An Introvert’s Guide to Class Participation

By Vandita Attal, SMU School of Economics Student and The Blue and Gold SMU Contributor

Does your heart rate quicken every time you even begin to entertain the thought of participating in class?

Do you consciously avoid the gaze of your professor just so that they won’t call on you?

Does raising your hand make you feel like you’re about to have a cardiac episode?


Coming to SMU was a daring decision for an introvert like myself, especially because of the emphasis on class participation we have here. I thought I would quickly transform into a changed woman—eloquent, graceful, and outspoken. Three semesters in—let’s say I’m a work in progress.

Bid smart. Read the course outline before you bid for a module. The percentage of your grade allocated to class participation will be under course grading. Anything lesser than or equal to 10% is fairly manageable. Some professors count attendance, homework, and in-class quizzes as class participation and don’t actually require you to speak in class (How lovely!).

Take the bait. Some professors will ask the most straightforward questions in class, just to see if you’re paying attention. You’ll score some serious brownie points if you’re the only one who can answer. Chances of this happening increases disproportionately if it’s a post-lunch class, with optimum air conditioning.

Questions? These are absolutely a form of class participation. You’re not losing any points by clarifying doubts. In fact, it’s encouraged. Don’t save your questions until the end of the lecture, especially if the answers to these questions would be beneficial to the entire class. Everyone will thank you for it!

Take notes, both before and during the lesson. If your professor assigns readings, these may contain good content to bring up during class and give you a chance to prepare your class participation in advance. While you’re in class, write, type, text, scribble—do anything to remember any original thought that may come to mind, and formulate a coherent sentence before you share, to save you the embarrassment of ending up tongue-tied.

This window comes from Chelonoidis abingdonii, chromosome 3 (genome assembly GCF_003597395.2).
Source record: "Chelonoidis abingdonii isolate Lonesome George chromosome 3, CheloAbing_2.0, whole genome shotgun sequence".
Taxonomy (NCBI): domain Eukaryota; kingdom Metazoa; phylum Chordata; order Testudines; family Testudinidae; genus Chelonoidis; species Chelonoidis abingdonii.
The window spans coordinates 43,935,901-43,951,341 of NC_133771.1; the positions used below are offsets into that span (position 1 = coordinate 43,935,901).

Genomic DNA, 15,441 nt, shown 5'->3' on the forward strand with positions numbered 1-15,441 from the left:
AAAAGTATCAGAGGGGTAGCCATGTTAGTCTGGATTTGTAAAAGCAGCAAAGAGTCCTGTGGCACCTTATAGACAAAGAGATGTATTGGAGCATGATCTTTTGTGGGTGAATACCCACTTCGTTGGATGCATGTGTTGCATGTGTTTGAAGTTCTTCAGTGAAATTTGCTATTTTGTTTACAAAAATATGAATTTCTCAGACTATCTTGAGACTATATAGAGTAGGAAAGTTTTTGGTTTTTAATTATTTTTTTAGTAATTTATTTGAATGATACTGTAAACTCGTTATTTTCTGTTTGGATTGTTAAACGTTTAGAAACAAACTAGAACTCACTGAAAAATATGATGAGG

Read the room. Sometimes, it’s easier to participate in an already active discussion. The attention you get from speaking to a quiet classroom is far greater than if everyone has something they’re itching to say. Paying attention will also prevent you from slip-ups like repeating someone else’s contribution, or saying something irrelevant to the discussion.

Take your time. Class participation is a daunting task for many a wallflower. Just because we don’t speak up, doesn’t mean we’re any less capable of making intellectual contributions! Professors understand that not everyone can be the life of the seminar room from the get-go. It means a lot more if the first thing you say in class is valuable, even if you’re already a few weeks into the semester. It’s surely better than yapping about nothing every week. Quality over quantity, right?

It’s not stupid. It is extremely common to second guess yourself before saying something because you think it’s incorrect, foolish, or too obvious. More often than not, however, you’ll find yourself feeling regretful when some mind reader beats you to it. You’re just as qualified as any other student in the room to say what you would like to say, and you’re most definitely allowed to make mistakes—same as everyone else.

For us icebergs, class participation can often be exhausting and intimidating. Some may even be willing to sacrifice that fraction of their grade because it just isn’t worth the additional effort. You could do that too, but what fun would that be?

The sooner you realise that people are not going to judge you at all, or at least as much as you think they will, the better off you will be. Treat it as an opportunity to grow, and let your introspective nature become an asset and not a limitation.


This article was originally published on The Blue and Gold.


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